So yes, watching as 2016 unfolded has been increasingly painful. It hurts when Justin comes home heartbroken over his students crying over fear of deportation from the only country they've ever known. It hurts as I hear of two mom or two dad families rushing to finish up their adoption paperwork, in fear that the atmosphere will change to a point where the child they love will not be theirs legally come January. It hurts watching these marginalized people that I love fear that the progress that has been made over the last decade will be lost. It hurt watching friends become more and more normalized by Trump, and move from a respectful conservatism where we can debate over tax plans and immigration policies, to a democratic bashing, divisive, hateful leader of a new brand of politics that doesn't match what I respected in them at all. That was the most painful. 

I don't mean to sound so negative on the last day of the year, but reflecting on this year has been more difficult than most years. I hurt for our world and the hatred and anger and fear that has led us to this point. How did we become so afraid of one another? How did other languages become aggression instead of wonder? When did learning about other religions in school become political instead of important to create a worldly mind? It hurts watching people I love intentionally close themselves off from people who are different than them, on a macro and a micro scale.

So, in 2017, I'm resolving to do something about it. I've registered to volunteer with the ACLU locally, who amazingly are too full for new volunteers at the time. I've subscribed to several legitimate news outlets and have set up the renewing donations I had going to Clinton's campaign to Planned Parenthood and the ACLU. I clearly do not back away from my liberal standpoint, but instead of just chatting about it, I now feel incredible pressure to do something about it. To act way, way more. I'm considering what a career in public service would mean, and where to start. I'm sorting out my mediocre grades from my undergrad and pursuing a graduate degree. I'm not aiming low, I'm aiming high. I know that I can be someone who is writing public policy, instead of just reacting to it. I will turn the disappointment and heartbreak and anger over this year into action. This world cannot go on this way. We are better together than we are apart. No human being is scary just because they are different. I will use that mantra to create a better community.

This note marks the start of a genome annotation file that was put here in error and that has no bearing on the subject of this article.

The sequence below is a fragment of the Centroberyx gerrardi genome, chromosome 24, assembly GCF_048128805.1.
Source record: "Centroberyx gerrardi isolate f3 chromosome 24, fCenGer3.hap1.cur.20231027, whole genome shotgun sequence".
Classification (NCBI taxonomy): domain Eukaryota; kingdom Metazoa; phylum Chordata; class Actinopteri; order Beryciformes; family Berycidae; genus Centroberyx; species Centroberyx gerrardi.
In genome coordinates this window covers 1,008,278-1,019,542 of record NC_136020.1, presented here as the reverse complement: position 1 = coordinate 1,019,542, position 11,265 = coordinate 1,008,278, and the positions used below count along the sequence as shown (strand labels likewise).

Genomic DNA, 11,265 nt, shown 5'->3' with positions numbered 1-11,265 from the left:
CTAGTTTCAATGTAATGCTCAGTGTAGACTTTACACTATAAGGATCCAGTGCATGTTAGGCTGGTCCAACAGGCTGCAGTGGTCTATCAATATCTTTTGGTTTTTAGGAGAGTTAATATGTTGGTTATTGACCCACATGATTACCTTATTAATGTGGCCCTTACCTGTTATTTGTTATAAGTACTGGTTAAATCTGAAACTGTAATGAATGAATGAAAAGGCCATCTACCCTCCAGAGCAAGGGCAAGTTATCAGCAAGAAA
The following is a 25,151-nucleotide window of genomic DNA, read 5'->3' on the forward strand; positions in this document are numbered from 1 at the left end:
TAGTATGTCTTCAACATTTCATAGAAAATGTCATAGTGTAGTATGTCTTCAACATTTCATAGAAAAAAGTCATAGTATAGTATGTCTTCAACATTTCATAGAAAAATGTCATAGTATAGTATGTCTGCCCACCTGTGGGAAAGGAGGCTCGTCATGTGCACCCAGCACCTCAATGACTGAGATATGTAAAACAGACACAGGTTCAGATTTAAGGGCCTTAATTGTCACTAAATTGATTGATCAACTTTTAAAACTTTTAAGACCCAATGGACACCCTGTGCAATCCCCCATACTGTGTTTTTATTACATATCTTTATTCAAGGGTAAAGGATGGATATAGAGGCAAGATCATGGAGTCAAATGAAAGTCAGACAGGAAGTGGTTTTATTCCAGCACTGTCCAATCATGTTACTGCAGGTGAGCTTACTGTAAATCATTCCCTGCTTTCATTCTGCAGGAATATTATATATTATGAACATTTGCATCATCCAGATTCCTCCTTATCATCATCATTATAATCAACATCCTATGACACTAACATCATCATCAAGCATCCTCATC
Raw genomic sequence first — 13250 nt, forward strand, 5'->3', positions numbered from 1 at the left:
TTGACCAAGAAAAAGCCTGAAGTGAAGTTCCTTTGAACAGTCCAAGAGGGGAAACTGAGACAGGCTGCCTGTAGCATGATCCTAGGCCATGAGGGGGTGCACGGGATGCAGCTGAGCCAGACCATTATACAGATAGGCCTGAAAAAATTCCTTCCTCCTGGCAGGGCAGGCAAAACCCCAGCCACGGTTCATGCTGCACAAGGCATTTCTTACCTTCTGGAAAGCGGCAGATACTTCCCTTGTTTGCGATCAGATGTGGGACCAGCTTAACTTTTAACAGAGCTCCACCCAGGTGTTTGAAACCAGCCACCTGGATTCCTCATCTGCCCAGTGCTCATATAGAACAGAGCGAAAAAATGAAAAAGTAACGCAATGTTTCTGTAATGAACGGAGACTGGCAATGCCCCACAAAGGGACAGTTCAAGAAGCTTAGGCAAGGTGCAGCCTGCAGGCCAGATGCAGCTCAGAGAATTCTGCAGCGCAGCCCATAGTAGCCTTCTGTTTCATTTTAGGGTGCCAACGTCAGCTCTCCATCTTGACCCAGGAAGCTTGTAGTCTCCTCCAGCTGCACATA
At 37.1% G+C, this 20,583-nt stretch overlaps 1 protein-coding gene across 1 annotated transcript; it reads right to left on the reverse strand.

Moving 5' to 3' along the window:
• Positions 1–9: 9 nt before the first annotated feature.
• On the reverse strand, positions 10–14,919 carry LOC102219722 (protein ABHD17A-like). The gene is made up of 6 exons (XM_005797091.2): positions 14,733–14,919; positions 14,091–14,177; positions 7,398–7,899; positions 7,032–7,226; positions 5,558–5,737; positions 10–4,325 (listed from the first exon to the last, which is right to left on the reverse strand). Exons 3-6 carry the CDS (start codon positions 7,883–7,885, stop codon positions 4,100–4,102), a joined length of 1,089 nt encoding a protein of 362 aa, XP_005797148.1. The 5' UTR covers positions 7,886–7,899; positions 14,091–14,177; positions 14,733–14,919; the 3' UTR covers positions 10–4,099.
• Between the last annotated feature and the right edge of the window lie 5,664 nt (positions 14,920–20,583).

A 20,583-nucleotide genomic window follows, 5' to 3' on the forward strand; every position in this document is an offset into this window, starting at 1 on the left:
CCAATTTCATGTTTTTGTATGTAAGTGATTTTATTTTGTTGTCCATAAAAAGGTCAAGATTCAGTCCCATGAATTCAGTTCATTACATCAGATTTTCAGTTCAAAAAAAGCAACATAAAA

I am not naïve. I understand that tomorrow the world will be the same as it is today. But I find no shame in celebrating 2016 taking its final bow. I find no guilt in resolving to be a better version of my self than I am now. I love fresh starts, and I am not ashamed to say that even though I only ‘accomplished’ a few of the goals I set for myself this time last year, I am still glad I set yearly goals out for myself. I will celebrate when the clock hits midnight, and I will work my ass off for a better 2017, for all of us.